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Post-traumatic stress disorder (PTSD) is a recognized mental illness that can affect individuals from any region or walk of life. Several therapeutic interventions have attempted to treat this problem, including exposure therapy. This approach is a scientifically validated and relatively simple process, and it is often invaluable in helping individuals conquer overpowering fears. The lack of counseling analysis is a valid concern relating to exposure therapy PTSD, however. Use of memory recall techniques that could cause a setback represent a potential con as well.
Psychiatric organizations have detailed the major signs of PTSD. Symptoms manifest following a traumatic event or a series of traumatic events. Common roots of PTSD include wartime combat, witnessing a violent crime, and physical or sexual assault. These experiences foster an emotional state in which intense flashbacks to the event occur, causing escalating emotional responses. The individual is also more highly sensitized to normal stimuli.
Fear is a guiding emotion of individuals with PTSD, and these fears can lead to avoidance of certain situations. Avoidance may range from refusing to visit the location where the event happened to the individual removing himself or herself from professional or social activities. Exposure therapy PTSD can directly confront the issue of avoidance.
Confrontation is in fact the basic principle behind exposure therapy. This intervention is a behavioral approach aimed at changing the individual’s behavior, and ultimately, his or her thoughts about the behavior. In the case of PTSD, a therapist might accompany a crime witness to the scene of the crime, for example. If an individual has been avoiding romantic relationships because of a sexual assault, on the other hand, the therapist might encourage casual dating. Thus, one of the primary benefits of exposure therapy PTSD is its usefulness in helping individuals overcome their fears: fears that feed the emotional grip of PTSD.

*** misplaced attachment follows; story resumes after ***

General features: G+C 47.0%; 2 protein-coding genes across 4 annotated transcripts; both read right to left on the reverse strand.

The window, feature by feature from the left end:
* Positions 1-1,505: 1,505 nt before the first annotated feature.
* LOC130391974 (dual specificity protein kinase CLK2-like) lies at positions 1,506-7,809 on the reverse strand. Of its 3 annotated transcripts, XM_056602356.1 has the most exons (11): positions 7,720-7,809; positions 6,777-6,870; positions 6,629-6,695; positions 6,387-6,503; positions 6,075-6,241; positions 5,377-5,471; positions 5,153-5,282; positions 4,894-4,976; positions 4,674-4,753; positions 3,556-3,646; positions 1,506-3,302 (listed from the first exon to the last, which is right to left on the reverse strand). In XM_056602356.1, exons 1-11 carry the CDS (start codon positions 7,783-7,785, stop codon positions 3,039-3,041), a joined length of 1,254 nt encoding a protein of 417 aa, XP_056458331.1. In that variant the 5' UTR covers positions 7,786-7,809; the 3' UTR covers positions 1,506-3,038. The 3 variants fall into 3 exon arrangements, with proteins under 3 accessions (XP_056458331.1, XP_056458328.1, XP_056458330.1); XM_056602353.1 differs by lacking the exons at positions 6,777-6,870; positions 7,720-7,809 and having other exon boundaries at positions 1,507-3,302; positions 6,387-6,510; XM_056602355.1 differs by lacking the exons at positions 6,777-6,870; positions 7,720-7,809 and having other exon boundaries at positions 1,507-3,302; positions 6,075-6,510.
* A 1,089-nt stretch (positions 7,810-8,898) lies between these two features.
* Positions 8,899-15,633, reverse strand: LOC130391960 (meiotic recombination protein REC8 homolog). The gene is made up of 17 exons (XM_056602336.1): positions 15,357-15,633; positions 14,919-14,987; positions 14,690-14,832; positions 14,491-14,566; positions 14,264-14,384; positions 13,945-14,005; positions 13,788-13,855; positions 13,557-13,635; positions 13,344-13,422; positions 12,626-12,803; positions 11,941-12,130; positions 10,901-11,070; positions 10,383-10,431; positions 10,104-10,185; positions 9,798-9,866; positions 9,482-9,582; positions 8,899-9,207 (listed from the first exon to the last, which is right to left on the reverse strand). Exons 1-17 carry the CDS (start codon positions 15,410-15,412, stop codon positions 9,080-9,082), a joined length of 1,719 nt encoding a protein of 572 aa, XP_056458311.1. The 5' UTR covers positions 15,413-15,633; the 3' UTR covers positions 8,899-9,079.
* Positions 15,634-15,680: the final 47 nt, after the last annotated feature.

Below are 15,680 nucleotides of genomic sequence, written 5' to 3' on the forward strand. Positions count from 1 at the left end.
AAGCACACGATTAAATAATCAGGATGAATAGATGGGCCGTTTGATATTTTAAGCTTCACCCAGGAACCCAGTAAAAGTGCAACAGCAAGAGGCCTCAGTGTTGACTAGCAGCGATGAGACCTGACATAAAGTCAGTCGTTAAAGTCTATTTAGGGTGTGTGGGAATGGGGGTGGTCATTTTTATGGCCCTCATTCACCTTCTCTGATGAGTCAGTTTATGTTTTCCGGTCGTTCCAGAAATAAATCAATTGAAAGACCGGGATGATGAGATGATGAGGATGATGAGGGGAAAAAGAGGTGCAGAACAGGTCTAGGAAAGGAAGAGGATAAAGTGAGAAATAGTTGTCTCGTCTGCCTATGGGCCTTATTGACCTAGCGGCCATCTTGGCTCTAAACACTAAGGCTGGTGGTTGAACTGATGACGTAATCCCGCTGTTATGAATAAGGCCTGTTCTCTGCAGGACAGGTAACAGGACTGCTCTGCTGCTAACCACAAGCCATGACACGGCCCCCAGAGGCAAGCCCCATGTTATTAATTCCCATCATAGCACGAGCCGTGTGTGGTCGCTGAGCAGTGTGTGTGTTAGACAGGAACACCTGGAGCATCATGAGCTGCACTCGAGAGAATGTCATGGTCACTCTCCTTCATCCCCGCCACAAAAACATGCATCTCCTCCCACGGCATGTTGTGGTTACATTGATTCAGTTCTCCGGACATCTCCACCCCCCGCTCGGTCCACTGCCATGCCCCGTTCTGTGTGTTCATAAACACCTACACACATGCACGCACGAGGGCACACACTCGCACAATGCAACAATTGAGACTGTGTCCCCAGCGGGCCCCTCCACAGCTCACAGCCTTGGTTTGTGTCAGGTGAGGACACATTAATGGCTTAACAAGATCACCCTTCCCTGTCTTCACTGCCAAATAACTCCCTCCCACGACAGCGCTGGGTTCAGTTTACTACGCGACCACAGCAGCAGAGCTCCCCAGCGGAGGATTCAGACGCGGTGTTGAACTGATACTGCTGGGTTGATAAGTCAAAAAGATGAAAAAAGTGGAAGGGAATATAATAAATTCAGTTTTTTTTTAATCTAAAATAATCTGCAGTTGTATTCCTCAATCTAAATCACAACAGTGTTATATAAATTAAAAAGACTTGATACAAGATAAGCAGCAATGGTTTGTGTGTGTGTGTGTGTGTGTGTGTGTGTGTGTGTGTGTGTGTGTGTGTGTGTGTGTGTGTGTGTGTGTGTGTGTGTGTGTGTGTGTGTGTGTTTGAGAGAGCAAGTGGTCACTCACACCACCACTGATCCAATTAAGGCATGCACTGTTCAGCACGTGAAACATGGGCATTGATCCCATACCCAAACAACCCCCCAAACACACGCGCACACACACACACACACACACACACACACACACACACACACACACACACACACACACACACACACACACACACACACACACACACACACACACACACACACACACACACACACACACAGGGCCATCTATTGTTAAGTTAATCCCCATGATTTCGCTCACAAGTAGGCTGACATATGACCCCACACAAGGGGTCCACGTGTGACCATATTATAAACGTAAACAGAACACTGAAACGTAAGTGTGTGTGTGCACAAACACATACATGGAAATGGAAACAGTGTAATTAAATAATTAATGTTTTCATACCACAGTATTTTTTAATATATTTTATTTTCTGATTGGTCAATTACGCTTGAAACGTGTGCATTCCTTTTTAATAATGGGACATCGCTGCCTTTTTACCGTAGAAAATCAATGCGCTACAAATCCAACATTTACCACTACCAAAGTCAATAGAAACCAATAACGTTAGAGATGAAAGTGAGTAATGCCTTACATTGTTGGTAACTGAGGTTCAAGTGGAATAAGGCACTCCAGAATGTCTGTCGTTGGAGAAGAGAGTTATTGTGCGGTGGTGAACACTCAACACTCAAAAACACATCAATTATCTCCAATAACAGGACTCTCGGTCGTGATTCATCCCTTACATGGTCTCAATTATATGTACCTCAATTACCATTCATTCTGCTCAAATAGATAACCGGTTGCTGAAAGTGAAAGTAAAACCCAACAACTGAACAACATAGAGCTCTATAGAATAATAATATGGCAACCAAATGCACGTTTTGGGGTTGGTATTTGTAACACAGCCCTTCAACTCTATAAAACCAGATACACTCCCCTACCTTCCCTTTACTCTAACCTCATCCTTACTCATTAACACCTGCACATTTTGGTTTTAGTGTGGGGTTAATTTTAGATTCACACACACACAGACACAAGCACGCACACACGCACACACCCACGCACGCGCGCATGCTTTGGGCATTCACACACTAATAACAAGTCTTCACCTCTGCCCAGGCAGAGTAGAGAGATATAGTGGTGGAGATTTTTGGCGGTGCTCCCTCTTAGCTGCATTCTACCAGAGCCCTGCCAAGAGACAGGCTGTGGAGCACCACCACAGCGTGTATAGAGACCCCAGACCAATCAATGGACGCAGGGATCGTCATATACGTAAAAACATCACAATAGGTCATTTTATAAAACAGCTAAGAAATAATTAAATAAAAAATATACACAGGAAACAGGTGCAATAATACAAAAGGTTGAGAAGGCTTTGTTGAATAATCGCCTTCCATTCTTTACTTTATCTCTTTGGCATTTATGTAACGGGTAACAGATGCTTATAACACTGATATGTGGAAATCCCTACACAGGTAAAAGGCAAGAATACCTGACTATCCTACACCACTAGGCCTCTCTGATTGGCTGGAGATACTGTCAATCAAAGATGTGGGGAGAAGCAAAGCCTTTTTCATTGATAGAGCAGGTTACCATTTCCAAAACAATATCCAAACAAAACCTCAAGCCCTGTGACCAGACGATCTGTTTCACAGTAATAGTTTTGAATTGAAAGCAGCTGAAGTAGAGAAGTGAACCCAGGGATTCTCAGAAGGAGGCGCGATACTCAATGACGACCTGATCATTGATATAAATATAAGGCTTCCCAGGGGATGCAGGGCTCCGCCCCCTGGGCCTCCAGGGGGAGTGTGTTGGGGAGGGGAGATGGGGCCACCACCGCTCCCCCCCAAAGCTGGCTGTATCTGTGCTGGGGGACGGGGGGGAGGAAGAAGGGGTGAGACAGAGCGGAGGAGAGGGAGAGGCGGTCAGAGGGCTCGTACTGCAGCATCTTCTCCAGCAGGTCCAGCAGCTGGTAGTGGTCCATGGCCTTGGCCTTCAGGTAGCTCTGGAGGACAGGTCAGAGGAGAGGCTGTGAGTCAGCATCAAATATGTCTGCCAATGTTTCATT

Exposure therapy PTSD is both a streamlined and effective approach, according to advocates. Confronting a fear is a simple task physically if not necessarily emotionally. Behavioral therapies like exposure therapy therefore tend to take less time and resources than more involved talk-based analytical approaches. Scientific evidence suggests the therapies produce valid results as well. Exposure therapy has been used as a successful treatment for phobias, obsessive-compulsive disorders, and a wide range of other ailments in addition to PTSD.
The seeming simplicity of the process, however, may be one of its chief drawbacks. Individuals who have experienced a trauma usually have a range of complex thoughts and emotions. Talking through these issues may be a needed cathartic outlet that is largely absent in many forms of exposure therapy PTSD. This problem may be alleviated in combined cognitive-behavioral approaches, which seek to merge the behavioral aspect of the therapy with techniques that allow an individual to evaluate and reassess negative thoughts and feelings.
Imaginal exposure is another potentially adverse aspect of exposure therapy for PTSD. This involves reliving and replaying feared thoughts and memories in an individual’s mind. Some critics may argue that this component of exposure therapy too closely resembles the life-like flashbacks that emotionally cripple many PTSD patients. Forcing a traumatized soldier to relive scenes of death and mutilation, for example, could possibly do more harm than good.
A therapist specifically trained in exposure therapy may counteract some of these negative effects. Flooding exposure techniques that expose the patient to a feared stimuli for long and uninterrupted periods of time may be replaced with a systematized desensitization approach that gradually works the patient up to intense exposure. In addition, a trained therapist can guide the patient in pre-session relaxation techniques that could help ease state of mind.
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